Although Davidson stays out of drama, he may be sucked into the Kardashian tabloid cycle because of Kim's messy and ongoing divorce from Kanye West. Recently, West threatened in his new song “Eazy” to “beat Pete Davidson's ass.”

But in spite of this messy relationship discourse, West and Davidson represent two sides of the same coin. Broadly speaking, both are troubled artists who at one time or another were romantically involved with Kardashian. However, while Davidson is seen as "vulnerable" and "lovely," West is seen as "crazy." In short, West’s treatment by the media and perception by the public is starkly different from Davidson's. 

West’s expression of trauma is seen as uncool and disturbing, especially following his blatant support of former President Donald Trump on Twitter and other platforms. Recently, West has also been accused of battery for punching a man asking for an autograph. In an interview with Hollywood Unlocked about the altercation, West said, “…this dude, he just had this real attitude, like, 'What are you gonna do? And see that?' [I said] Imma just tell you, that blue COVID mask ain't stop that knockout, you know what I'm saying?”

In contrast, when Davidson mentions his trauma, he purposefully takes a lighthearted approach, attempting to make the audience laugh or addressing his mental health in a casual but evocative way. From this, Davidson's expression of trauma seems "appealing" and nonthreatening, which inspires sympathy in fans rather than outrage. Compared to West, it seems that Davidson's struggles with mental health are less publicized and attract less media attention, making him seem more palatable and allowing the public to more easily romanticize his mental health.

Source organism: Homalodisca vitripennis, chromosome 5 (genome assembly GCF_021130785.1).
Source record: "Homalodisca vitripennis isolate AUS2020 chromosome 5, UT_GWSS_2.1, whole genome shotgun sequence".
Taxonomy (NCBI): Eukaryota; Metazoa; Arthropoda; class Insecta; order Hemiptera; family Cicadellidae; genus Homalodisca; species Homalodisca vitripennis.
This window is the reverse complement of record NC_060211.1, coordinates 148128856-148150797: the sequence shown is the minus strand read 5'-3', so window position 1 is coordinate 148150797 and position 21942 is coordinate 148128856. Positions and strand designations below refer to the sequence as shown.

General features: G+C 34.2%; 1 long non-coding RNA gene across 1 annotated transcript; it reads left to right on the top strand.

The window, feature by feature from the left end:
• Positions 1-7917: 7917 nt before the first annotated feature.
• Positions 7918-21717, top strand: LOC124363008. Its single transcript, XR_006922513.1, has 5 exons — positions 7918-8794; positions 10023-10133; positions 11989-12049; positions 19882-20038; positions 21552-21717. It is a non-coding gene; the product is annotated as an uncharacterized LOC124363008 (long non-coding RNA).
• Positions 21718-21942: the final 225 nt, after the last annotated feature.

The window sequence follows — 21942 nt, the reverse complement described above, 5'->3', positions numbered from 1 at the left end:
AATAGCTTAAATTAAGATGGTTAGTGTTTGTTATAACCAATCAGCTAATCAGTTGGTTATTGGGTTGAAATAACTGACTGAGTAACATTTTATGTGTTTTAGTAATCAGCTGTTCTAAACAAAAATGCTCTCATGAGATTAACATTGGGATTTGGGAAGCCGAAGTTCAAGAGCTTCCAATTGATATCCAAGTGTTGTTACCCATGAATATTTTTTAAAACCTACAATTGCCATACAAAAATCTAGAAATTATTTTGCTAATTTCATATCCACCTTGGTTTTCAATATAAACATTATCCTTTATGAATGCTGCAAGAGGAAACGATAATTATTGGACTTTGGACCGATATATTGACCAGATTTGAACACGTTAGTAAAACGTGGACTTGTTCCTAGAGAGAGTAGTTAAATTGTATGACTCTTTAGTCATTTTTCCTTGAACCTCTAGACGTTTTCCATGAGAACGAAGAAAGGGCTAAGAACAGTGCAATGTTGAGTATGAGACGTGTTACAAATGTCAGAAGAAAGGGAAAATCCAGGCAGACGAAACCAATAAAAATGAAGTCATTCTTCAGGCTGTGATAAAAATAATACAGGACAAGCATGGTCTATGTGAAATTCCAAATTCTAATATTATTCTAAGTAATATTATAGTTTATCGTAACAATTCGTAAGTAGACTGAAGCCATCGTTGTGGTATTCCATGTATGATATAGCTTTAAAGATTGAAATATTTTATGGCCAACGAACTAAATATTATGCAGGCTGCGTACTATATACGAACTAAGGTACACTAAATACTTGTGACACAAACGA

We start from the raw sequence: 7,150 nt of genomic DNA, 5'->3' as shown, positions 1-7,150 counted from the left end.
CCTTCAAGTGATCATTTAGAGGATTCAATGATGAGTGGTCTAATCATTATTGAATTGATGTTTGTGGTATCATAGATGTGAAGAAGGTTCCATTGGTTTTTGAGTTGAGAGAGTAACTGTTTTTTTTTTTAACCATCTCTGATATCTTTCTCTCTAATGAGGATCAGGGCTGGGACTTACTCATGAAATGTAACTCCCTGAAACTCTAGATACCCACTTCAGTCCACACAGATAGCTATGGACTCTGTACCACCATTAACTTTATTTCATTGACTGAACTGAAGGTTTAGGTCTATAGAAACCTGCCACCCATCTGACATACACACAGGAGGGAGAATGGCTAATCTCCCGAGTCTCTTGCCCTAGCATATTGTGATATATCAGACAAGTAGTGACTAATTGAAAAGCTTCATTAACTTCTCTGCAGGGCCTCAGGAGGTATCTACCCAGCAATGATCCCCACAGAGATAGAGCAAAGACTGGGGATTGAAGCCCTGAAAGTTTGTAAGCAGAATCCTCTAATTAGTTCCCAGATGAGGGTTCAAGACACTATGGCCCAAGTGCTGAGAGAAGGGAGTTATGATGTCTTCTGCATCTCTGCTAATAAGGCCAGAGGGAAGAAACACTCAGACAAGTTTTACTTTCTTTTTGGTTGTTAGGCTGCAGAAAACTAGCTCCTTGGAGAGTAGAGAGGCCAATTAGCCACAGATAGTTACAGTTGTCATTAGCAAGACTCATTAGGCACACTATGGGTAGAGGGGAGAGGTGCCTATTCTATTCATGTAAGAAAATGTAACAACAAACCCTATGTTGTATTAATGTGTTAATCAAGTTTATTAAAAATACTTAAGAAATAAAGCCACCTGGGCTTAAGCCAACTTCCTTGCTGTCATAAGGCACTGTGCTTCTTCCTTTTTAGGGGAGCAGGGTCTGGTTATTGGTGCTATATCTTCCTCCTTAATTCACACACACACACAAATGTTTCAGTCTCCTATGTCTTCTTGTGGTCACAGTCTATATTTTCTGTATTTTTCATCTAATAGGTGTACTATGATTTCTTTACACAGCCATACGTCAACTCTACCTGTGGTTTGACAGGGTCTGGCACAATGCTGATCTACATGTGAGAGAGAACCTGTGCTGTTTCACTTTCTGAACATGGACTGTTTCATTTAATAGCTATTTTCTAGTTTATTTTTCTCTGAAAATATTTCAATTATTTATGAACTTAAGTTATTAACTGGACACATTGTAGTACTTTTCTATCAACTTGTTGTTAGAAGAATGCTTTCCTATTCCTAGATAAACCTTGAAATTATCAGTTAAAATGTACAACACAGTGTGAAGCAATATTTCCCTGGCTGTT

But while the two men often have to deal with similar struggles and trauma, their largest physical difference is hard to ignore. West is Black and Davidson is white. In the expression of trauma, white men are often characterized as deeply troubled, but still worth saving. Contrastingly, Black men face racial stereotypes in which they are described as aggressive, dangerous, and prone to violence. 

Stereotypes create a stigma that suggests Black men aren’t allowed to be mentally ill or express their trauma. Instead, they must fit into the stereotype of the hypermasculine, insensitive Black man.  

Undoubtedly, racialized perceptions of Davidson and West have impacted their characterization by the media and in the mind of the public. Both men have their issues, but one seems more appealing to the public. However, the appeal of "damaged" men must also be scrutinized. To have physical, mental, or emotional trauma is not something to be romanticized—trauma is painful and sometimes debilitating.

Men with mental health issues shouldn’t be fetishized, just as no person with mental health concerns or physical issues should be fetishized purely on the basis of their ailment. Both men deserve to be supported and cared for regardless of their issues, not directly because it fits into a fan's fantasy of fixing a broken bad boy.